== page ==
|dc.description.abstract||Modeling and discovering knowledge from multi-relational and multivariate discrete data is a crucial task that arises in many research and application domains, e.g. text mining, intelligence analysis, epidemiology, social science, etc. In this dissertation, we study and address three problems involving the modeling of multi-relational discrete data and multivariate multi-response count data, viz. (1) discovering surprising patterns from multi-relational data, (2) constructing a generative model for multivariate categorical data, and (3) simultaneously modeling multivariate multi-response count data and estimating covariance structures between multiple responses.
To discover surprising multi-relational patterns, we first study the ``where do I start?'' problem originating from intelligence analysis. By studying nine methods with origins in association analysis, graph metrics, and probabilistic modeling, we identify several classes of algorithmic strategies that can supply starting points to analysts, and thus help to discover interesting multi-relational patterns from datasets. To actually mine for interesting multi-relational patterns, we represent the multi-relational patterns as dense and well-connected chains of biclusters over multiple relations, and model the discrete data by the maximum entropy principle, such that in a statistically well-founded way we can gauge the surprisingness of a discovered bicluster chain with respect to what we already know. We design an algorithm for approximating the most informative multi-relational patterns, and provide strategies to incrementally organize discovered patterns into the background model. We illustrate how our method is adept at discovering the hidden plot in multiple synthetic and real-world intelligence analysis datasets. Our approach naturally generalizes traditional attribute-based maximum entropy models for single relations, and further supports iterative, human-in-the-loop, knowledge discovery.
To build a generative model for multivariate categorical data, we apply the maximum entropy principle to propose a categorical maximum entropy model such that in a statistically well-founded way we can optimally use given prior information about the data, and are unbiased otherwise. Generally, inferring the maximum entropy model could be infeasible in practice. Here, we leverage the structure of the categorical data space to design an efficient model inference algorithm to estimate the categorical maximum entropy model, and we demonstrate how the proposed model is adept at estimating underlying data distributions. We evaluate this approach against both simulated data and US census datasets, and demonstrate its feasibility using an epidemic simulation application.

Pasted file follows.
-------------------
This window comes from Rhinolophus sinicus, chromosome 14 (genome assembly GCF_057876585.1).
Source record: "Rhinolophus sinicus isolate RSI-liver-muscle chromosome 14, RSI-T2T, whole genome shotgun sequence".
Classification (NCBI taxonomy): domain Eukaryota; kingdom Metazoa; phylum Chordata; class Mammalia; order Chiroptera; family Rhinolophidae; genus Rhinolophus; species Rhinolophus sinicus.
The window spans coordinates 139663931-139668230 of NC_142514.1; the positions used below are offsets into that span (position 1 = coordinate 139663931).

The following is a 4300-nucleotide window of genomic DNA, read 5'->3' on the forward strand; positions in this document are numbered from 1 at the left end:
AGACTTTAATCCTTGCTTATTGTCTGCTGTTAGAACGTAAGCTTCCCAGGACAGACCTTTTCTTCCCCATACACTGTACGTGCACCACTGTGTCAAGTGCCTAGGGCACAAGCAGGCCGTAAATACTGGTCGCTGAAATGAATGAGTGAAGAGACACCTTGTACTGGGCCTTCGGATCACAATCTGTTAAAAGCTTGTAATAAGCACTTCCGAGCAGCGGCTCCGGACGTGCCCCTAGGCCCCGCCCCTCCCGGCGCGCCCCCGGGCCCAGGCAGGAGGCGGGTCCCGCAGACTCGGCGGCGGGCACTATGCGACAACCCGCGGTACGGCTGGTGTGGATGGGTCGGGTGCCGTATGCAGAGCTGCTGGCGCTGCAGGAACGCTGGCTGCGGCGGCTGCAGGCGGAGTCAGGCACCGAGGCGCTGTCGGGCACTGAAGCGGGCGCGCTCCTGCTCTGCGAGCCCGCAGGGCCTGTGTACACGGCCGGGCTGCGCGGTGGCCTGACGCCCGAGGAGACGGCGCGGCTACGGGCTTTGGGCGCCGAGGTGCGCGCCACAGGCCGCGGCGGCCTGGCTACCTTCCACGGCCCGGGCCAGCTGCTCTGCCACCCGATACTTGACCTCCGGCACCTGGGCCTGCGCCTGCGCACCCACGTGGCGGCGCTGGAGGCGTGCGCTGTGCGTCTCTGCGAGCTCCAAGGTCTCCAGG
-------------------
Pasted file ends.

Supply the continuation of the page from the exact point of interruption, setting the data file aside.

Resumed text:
Modeling data with multivariate count responses is a challenging problem due to the discrete nature of the responses. Existing methods for univariate count responses cannot be easily extended to the multivariate case since the dependency among multiple responses needs to be properly accounted for. To model multivariate data with multiple count responses, we propose a novel multivariate Poisson log-normal model (MVPLN). By simultaneously estimating the regression coefficients and inverse covariance matrix over the latent variables with an efficient Monte Carlo EM algorithm, the proposed model takes advantages of association among multiple count responses to improve the model prediction accuracy. Simulation studies and applications to real world data are conducted to systematically evaluate the performance of the proposed method in comparison with conventional methods.||en